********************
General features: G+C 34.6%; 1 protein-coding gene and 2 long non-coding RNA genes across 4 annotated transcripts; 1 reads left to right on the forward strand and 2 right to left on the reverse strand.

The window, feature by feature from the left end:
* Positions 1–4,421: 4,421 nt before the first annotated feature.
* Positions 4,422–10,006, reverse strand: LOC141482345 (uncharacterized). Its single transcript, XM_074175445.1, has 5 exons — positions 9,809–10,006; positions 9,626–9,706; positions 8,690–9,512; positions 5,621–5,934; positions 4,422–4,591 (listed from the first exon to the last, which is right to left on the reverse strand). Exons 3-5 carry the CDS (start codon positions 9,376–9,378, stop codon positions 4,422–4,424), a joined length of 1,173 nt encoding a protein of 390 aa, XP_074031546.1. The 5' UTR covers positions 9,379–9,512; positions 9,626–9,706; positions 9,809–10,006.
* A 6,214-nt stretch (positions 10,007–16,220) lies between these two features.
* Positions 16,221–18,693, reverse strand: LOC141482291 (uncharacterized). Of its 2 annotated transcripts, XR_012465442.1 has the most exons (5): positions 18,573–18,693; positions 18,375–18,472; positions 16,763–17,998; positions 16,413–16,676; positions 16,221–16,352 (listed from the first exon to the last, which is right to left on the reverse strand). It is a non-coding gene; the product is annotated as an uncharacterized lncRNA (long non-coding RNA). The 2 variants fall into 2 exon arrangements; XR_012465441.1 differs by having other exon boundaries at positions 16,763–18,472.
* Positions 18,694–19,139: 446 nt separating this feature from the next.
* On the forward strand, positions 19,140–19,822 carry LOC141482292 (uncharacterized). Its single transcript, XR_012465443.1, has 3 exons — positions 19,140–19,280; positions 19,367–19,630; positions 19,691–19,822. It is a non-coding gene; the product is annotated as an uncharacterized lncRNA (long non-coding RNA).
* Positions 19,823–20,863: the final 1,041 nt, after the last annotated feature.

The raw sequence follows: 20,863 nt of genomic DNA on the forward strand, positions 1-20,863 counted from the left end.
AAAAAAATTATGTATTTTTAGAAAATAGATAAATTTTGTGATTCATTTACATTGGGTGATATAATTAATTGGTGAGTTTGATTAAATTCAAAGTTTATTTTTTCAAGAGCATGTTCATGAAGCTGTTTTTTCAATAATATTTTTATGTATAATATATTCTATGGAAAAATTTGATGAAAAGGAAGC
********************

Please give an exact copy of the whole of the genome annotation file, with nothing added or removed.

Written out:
General features: G+C 34.6%; 1 protein-coding gene and 2 long non-coding RNA genes across 4 annotated transcripts; 1 reads left to right on the forward strand and 2 right to left on the reverse strand.

The window, feature by feature from the left end:
* Positions 1–4,421: 4,421 nt before the first annotated feature.
* Positions 4,422–10,006, reverse strand: LOC141482345 (uncharacterized). Its single transcript, XM_074175445.1, has 5 exons — positions 9,809–10,006; positions 9,626–9,706; positions 8,690–9,512; positions 5,621–5,934; positions 4,422–4,591 (listed from the first exon to the last, which is right to left on the reverse strand). Exons 3-5 carry the CDS (start codon positions 9,376–9,378, stop codon positions 4,422–4,424), a joined length of 1,173 nt encoding a protein of 390 aa, XP_074031546.1. The 5' UTR covers positions 9,379–9,512; positions 9,626–9,706; positions 9,809–10,006.
* A 6,214-nt stretch (positions 10,007–16,220) lies between these two features.
* Positions 16,221–18,693, reverse strand: LOC141482291 (uncharacterized). Of its 2 annotated transcripts, XR_012465442.1 has the most exons (5): positions 18,573–18,693; positions 18,375–18,472; positions 16,763–17,998; positions 16,413–16,676; positions 16,221–16,352 (listed from the first exon to the last, which is right to left on the reverse strand). It is a non-coding gene; the product is annotated as an uncharacterized lncRNA (long non-coding RNA). The 2 variants fall into 2 exon arrangements; XR_012465441.1 differs by having other exon boundaries at positions 16,763–18,472.
* Positions 18,694–19,139: 446 nt separating this feature from the next.
* On the forward strand, positions 19,140–19,822 carry LOC141482292 (uncharacterized). Its single transcript, XR_012465443.1, has 3 exons — positions 19,140–19,280; positions 19,367–19,630; positions 19,691–19,822. It is a non-coding gene; the product is annotated as an uncharacterized lncRNA (long non-coding RNA).
* Positions 19,823–20,863: the final 1,041 nt, after the last annotated feature.

The raw sequence follows: 20,863 nt of genomic DNA on the forward strand, positions 1-20,863 counted from the left end.
AAAAAAATTATGTATTTTTAGAAAATAGATAAATTTTGTGATTCATTTACATTGGGTGATATAATTAATTGGTGAGTTTGATTAAATTCAAAGTTTATTTTTTCAAGAGCATGTTCATGAAGCTGTTTTTTCAATAATATTTTTATGTATAATATATTCTATGGAAAAATTTGATGAAAAGGAAGC